Ideally, I’d like to see patient portal type apps connect with Gears and that may be another test soon.
I have tried installing a few other apps on gears, but nothing has really caught my attention or worked nicely for me. The QR code reader seemed like a good idea, but hasn’t worked properly yet and the Facebook Quick View app seems flakey.
For me, the battery has lasted pretty well, I suspect it would run for two days between charges at the rate I’m using it right now. It recharges pretty quickly. I charge it while I shower and eat breakfast.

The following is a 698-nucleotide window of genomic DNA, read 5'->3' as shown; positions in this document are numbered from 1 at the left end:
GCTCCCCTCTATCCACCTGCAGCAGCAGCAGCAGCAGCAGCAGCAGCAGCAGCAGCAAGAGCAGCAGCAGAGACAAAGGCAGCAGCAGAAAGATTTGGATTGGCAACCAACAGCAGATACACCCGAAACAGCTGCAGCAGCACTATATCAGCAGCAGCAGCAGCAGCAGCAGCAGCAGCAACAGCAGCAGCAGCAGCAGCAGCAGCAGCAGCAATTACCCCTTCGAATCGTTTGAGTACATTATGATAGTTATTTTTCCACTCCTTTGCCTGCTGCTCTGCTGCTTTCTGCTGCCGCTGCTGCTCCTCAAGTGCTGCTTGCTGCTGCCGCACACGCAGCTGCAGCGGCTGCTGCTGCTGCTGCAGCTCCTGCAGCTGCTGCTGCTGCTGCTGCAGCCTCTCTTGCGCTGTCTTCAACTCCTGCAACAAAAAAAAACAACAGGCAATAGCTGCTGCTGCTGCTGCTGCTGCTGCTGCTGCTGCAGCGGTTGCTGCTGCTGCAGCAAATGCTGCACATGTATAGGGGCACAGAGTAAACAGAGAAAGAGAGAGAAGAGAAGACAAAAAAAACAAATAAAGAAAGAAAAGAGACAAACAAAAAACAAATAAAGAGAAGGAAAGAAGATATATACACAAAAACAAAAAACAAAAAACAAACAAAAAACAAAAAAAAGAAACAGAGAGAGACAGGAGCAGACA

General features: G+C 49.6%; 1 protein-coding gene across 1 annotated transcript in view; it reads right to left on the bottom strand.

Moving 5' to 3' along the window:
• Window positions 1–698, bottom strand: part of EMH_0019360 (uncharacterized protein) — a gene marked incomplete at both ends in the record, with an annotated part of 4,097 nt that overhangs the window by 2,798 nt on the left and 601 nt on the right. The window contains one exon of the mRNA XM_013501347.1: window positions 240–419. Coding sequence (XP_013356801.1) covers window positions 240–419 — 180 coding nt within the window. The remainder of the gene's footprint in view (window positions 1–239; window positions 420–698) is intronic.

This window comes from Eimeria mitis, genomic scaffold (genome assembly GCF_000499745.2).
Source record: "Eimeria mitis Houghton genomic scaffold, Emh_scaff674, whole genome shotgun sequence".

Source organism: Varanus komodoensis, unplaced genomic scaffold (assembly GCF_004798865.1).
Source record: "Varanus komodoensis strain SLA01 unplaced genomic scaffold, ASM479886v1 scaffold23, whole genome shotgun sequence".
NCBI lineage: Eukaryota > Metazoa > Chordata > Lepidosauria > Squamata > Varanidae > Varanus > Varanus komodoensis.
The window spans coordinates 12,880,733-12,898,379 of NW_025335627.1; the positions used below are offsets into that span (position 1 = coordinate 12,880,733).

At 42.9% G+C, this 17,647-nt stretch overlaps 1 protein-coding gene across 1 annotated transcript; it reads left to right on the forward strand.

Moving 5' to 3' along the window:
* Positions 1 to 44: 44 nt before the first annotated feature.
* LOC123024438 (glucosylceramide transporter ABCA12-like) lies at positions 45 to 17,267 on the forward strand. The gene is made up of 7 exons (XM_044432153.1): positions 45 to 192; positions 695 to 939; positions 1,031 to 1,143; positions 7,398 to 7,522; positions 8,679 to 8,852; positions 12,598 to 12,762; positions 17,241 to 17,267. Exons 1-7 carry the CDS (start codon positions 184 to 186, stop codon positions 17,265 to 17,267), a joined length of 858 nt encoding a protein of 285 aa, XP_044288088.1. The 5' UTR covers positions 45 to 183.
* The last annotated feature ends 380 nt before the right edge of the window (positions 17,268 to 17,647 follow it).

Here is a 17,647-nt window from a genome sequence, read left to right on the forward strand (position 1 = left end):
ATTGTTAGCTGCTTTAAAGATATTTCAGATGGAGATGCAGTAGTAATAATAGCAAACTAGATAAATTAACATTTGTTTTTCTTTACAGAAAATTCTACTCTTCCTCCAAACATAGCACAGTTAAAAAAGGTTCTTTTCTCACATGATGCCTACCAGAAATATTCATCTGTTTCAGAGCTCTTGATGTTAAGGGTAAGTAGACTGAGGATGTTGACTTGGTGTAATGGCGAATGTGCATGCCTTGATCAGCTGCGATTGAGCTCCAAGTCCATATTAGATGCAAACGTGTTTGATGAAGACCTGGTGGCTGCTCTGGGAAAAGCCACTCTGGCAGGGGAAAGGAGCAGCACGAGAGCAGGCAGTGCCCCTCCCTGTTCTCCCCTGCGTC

All in all, it is interesting enough for me to continue to wear regularly, experiment with, and explore development on. More later…
The annual Weitzman Symposium is coming up and at work, which we stream live every year. So, I’ve been exploring where things have been going with online video. It seems like there are a lot of interesting developments.
In live streaming, I’ve used a bunch of different tools. I did a lot on QIK years ago. However, that got bought out by Skype and shutdown. A friend gave me a heads up to save the videos, but I believe I was too late.
Another live streaming system I used a bit was Ustream. This is what we use at CHC. I’ve always liked UStream and they continue to be reliable. They have new software for streaming, called UStream Producer. I’ve only used the free version, which does most of what I want. The paid versions, Producer Studio and Producer Pro add options like multi-camera support and audio mixing. Not much new there.